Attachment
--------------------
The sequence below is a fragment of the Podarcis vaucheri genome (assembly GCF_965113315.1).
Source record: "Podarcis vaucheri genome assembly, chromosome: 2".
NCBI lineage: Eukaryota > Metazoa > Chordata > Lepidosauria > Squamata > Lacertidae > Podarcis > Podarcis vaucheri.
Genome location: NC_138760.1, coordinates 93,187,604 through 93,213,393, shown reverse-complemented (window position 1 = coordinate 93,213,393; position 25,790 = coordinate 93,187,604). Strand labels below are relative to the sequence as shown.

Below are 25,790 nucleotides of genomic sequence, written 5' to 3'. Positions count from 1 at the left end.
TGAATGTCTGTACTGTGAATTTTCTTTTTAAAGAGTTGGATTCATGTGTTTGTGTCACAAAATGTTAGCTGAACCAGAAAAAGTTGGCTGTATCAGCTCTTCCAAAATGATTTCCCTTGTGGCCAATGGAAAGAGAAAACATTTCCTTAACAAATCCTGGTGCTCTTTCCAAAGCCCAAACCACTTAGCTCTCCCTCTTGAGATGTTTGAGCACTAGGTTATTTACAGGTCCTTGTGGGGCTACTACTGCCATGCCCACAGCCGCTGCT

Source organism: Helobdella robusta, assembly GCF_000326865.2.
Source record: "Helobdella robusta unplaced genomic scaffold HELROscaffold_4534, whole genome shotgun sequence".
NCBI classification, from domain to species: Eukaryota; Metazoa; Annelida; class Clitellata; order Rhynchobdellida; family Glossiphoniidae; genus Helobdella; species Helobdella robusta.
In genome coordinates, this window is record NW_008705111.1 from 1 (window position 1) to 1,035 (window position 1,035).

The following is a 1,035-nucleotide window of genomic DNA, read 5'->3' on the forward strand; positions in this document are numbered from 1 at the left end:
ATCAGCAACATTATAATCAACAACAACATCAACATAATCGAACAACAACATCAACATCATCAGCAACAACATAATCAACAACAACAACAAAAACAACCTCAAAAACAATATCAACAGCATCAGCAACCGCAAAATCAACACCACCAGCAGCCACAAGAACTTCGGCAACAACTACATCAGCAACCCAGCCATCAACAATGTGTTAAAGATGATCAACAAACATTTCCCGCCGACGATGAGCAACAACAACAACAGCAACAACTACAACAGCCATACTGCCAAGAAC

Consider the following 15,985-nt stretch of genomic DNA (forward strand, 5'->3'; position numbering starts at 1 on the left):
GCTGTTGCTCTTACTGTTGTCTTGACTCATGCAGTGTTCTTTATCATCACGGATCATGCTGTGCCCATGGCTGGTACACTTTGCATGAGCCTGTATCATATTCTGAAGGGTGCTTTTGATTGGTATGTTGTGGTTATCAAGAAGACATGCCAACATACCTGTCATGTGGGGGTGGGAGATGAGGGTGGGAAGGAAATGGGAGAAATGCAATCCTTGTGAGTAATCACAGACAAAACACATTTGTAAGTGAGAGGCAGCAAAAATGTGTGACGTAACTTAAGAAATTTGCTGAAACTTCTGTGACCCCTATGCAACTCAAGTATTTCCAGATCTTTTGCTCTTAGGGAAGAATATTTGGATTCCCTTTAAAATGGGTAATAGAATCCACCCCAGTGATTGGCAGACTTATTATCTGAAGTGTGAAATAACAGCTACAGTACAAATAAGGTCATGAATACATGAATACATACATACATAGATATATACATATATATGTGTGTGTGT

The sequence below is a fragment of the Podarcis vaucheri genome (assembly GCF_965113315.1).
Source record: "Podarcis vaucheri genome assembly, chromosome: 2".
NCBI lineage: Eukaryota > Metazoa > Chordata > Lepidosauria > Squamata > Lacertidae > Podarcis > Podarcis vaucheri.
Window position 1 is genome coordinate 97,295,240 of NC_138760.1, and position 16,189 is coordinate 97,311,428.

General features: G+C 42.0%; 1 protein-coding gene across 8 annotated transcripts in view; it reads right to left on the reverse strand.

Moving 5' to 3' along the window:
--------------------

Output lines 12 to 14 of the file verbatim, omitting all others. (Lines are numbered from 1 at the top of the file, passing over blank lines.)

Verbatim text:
ATCAGCAACATTATAATCAACAACAACATCAACATAATCGAACAACAACATCAACATCATCAGCAACAACATAATCAACAACAACAACAAAAACAACCTCAAAAACAATATCAACAGCATCAGCAACCGCAAAATCAACACCACCAGCAGCCACAAGAACTTCGGCAACAACTACATCAGCAACCCAGCCATCAACAATGTGTTAAAGATGATCAACAAACATTTCCCGCCGACGATGAGCAACAACAACAACAGCAACAACTACAACAGCCATACTGCCAAGAAC

Consider the following 15,985-nt stretch of genomic DNA (forward strand, 5'->3'; position numbering starts at 1 on the left):
GCTGTTGCTCTTACTGTTGTCTTGACTCATGCAGTGTTCTTTATCATCACGGATCATGCTGTGCCCATGGCTGGTACACTTTGCATGAGCCTGTATCATATTCTGAAGGGTGCTTTTGATTGGTATGTTGTGGTTATCAAGAAGACATGCCAACATACCTGTCATGTGGGGGTGGGAGATGAGGGTGGGAAGGAAATGGGAGAAATGCAATCCTTGTGAGTAATCACAGACAAAACACATTTGTAAGTGAGAGGCAGCAAAAATGTGTGACGTAACTTAAGAAATTTGCTGAAACTTCTGTGACCCCTATGCAACTCAAGTATTTCCAGATCTTTTGCTCTTAGGGAAGAATATTTGGATTCCCTTTAAAATGGGTAATAGAATCCACCCCAGTGATTGGCAGACTTATTATCTGAAGTGTGAAATAACAGCTACAGTACAAATAAGGTCATGAATACATGAATACATACATACATAGATATATACATATATATGTGTGTGTGT